TwinsImperial has been awarded £2.2 million grant to trial a new treatment for a potentially deadly complication that affects some twin pregnancies.

Dr Christoph Lees, Head of Fetal Medicine at Imperial College Healthcare NHS Trust and Clinical Reader in Obstetrics at Imperial College London, was awarded the funding from the Medical Research Council (MRC) to carry out the first in human trials to treat twin-twin transfusion (TTTS).

TTTS is a condition that affects 10 to 15 per cent of identical twins pregnancies that share a placenta.  It occurs when there is an imbalance in the placental blood vessels that connect both twins. If the blood doesn’t flow evenly between the twins, one gets more blood, called the recipient twin, while the other gets less blood, the donor twin.

The uneven blood flow results in the recipient twin growing too big, due to the extra nutrients and fluid the baby receives, and the donor twin growing too slowly.  This affects the twins’ growth, and can result in complications such as premature birth, handicap or even death of one or both babies.

Severe cases can be treated by using a laser to destroy the abnormal blood vessels, so that each baby has a separate supply of oxygen and nutrients.  However, this involves making a small hole in the womb and carries a risk of infection or miscarriage.

Dr Christoph Lees, said: “TTTS is a rare but life threatening condition that can have a devastating impact on families.  Each year around 300 babies die as a result of TTTS and there is a need to develop more effective treatments.  In our previous research findings we have shown that High Energy Focused Ultrasound (HIFU) can be used to block blood flow in small placental vessels. If we could do this non-invasively using HIFU in TTTS we could reduce the chance of complications that are associated with current treatments.  Our MRC grant will allow us to translate our research findings into humans, potentially delivering better outcomes for patients.”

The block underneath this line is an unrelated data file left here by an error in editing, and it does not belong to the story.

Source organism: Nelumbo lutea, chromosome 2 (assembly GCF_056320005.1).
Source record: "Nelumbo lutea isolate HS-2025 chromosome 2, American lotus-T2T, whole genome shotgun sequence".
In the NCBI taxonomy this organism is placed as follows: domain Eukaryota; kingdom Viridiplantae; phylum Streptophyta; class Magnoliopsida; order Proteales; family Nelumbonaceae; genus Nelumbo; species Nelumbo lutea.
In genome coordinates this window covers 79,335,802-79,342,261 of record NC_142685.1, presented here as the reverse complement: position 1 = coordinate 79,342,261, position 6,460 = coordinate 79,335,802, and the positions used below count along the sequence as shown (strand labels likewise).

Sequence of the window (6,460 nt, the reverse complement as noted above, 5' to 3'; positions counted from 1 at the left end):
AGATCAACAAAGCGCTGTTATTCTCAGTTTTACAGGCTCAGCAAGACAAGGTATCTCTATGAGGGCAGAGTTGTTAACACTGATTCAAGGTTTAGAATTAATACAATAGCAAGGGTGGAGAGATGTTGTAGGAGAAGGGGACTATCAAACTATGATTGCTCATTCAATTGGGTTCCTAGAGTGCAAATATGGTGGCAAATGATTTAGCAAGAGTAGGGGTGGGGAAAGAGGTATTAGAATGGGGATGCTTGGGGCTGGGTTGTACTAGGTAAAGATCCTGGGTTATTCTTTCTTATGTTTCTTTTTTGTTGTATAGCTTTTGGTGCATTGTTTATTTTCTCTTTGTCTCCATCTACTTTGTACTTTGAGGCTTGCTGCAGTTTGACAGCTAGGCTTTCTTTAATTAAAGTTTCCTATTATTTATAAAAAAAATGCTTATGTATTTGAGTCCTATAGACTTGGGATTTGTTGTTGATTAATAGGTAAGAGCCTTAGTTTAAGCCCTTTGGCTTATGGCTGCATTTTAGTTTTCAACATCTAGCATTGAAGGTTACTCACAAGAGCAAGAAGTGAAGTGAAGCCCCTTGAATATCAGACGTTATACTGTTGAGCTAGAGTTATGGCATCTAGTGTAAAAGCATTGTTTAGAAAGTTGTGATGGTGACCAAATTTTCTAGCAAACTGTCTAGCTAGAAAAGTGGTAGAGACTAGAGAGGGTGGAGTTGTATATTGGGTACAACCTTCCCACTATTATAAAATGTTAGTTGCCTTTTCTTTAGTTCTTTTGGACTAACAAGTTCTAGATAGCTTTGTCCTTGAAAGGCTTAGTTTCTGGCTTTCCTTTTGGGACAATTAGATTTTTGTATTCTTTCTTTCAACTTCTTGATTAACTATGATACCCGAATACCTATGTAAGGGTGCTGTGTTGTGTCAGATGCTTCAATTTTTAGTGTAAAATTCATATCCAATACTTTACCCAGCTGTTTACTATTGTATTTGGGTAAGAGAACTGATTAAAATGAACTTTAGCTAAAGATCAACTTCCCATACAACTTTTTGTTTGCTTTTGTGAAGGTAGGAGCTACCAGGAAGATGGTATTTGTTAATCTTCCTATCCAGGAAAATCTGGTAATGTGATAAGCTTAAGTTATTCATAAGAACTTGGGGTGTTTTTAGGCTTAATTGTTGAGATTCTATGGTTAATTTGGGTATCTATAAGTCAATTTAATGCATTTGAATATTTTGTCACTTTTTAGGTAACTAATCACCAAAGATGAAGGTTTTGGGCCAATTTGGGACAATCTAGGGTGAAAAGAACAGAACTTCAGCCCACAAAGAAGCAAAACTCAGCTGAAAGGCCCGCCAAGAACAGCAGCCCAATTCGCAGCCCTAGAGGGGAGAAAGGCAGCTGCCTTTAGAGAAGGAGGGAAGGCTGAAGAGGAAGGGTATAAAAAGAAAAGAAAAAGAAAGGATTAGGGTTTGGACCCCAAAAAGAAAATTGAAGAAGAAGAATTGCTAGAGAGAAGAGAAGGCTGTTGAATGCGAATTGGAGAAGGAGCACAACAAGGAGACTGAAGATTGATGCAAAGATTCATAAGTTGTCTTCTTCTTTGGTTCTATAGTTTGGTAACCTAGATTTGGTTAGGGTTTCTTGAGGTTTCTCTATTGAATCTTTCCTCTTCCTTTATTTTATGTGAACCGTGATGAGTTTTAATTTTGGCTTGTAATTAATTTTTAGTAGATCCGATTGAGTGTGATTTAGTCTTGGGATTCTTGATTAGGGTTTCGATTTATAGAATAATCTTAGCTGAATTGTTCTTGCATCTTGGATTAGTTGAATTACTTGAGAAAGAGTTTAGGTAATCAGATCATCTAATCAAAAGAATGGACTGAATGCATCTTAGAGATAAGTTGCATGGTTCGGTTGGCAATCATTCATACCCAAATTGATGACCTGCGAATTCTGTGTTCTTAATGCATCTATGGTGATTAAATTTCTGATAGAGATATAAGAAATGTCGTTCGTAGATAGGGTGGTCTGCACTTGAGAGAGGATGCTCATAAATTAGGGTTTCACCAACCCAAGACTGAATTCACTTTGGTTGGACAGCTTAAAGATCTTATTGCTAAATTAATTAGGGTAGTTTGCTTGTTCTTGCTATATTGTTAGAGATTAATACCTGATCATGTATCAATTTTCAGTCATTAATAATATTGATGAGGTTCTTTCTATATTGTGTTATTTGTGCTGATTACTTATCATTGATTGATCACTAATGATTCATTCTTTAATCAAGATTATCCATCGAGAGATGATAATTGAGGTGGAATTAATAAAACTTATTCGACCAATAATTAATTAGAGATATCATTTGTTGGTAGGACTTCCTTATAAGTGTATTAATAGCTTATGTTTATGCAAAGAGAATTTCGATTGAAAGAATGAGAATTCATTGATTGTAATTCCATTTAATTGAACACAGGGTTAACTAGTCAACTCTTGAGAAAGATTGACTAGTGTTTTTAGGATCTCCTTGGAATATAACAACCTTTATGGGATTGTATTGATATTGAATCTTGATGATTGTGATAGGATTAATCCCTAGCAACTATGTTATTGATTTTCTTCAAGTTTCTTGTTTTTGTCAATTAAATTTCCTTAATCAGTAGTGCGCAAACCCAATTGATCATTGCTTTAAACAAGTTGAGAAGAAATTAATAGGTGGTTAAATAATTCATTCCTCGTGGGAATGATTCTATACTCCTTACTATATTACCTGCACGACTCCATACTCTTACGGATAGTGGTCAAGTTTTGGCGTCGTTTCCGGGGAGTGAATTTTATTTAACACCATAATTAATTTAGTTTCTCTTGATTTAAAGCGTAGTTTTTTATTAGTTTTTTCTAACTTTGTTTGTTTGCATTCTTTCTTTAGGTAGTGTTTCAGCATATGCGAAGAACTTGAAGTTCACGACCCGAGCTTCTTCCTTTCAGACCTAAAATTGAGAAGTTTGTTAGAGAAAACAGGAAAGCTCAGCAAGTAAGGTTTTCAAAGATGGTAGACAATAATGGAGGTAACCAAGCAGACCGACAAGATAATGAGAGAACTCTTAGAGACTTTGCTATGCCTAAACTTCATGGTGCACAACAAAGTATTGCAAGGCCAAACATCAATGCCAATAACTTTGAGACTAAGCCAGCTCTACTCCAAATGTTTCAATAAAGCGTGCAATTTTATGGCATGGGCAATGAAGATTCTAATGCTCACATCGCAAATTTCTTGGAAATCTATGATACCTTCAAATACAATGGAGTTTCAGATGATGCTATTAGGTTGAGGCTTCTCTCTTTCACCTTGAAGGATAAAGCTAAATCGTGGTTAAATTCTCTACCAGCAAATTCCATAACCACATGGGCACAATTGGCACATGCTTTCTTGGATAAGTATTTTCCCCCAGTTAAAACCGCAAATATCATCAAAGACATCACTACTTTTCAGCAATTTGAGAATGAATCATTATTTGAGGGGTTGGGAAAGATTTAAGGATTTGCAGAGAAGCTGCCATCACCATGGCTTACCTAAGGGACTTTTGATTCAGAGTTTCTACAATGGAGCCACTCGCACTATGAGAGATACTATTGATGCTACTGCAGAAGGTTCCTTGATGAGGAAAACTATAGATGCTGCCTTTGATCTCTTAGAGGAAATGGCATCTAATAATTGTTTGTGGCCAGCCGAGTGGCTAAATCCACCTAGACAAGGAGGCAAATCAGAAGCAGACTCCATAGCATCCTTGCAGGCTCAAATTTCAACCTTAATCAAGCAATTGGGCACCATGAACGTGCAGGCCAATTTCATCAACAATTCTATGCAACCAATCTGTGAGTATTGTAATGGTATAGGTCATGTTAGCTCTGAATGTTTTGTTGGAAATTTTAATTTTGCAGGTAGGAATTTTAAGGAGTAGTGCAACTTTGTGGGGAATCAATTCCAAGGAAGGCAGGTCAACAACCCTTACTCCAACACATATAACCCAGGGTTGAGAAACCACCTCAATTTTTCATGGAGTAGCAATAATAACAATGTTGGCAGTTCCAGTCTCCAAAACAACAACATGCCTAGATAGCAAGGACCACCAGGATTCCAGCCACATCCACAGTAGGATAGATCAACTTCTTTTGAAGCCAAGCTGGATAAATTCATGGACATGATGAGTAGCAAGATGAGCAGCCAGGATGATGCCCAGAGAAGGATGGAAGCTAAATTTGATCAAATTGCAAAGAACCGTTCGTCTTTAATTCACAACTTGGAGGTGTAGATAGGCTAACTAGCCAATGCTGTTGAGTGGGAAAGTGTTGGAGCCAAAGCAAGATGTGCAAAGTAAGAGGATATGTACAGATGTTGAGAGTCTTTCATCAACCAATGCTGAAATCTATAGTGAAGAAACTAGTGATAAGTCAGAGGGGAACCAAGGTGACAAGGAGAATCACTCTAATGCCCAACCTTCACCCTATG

Dr Lees and his team will see whether High Energy Focused Ultrasound (HIFU) can be used to selectively target and destroy placental blood vessels – potentially enabling it to split the placenta in two without the need for an invasive procedure. The technique creates a beam of high-energy sound waves that generate heat, and kill cells. It is already used to treat prostate cancer and fibroids.

In a previous study involving sheep, the team were able to show that the technique was successful, and could destroy blood vessels without damage to the fetus. It was conducted by researchers from Imperial and the University of Cambridge, with technology being developed at The Institute of Cancer Research, London.

The team suggests that the non-invasive technique could potentially be performed at an earlier stage in the pregnancy, which could further reduce chance of complications.

The grant will be used to recruit 13 patients throughout the UK for the clinical trial, which will take place at Queen Charlotte’s and Chelsea Hospital, part of Imperial College Healthcare NHS Trust.  The trials are due to start in 2018.

The clinical trial is an example of the work carried out by the Academic Health Science Centre (AHSC), a joint initiative between Imperial College London and three NHS hospital trusts. It aims to transform healthcare by turning scientific discoveries into medical advances to benefit local, national and global populations in as fast a timeframe as possible.

For more information about Twin-Twin Transfusion Syndrome The Twin and Multiple Birth Association has information available.

They also have Twinline – a free helpline service for anybody that is involved with the care of multiples. Twinline is open every day from 10am to 1pm and from 7pm to 10pm on 0800 138 0509 (Freephone)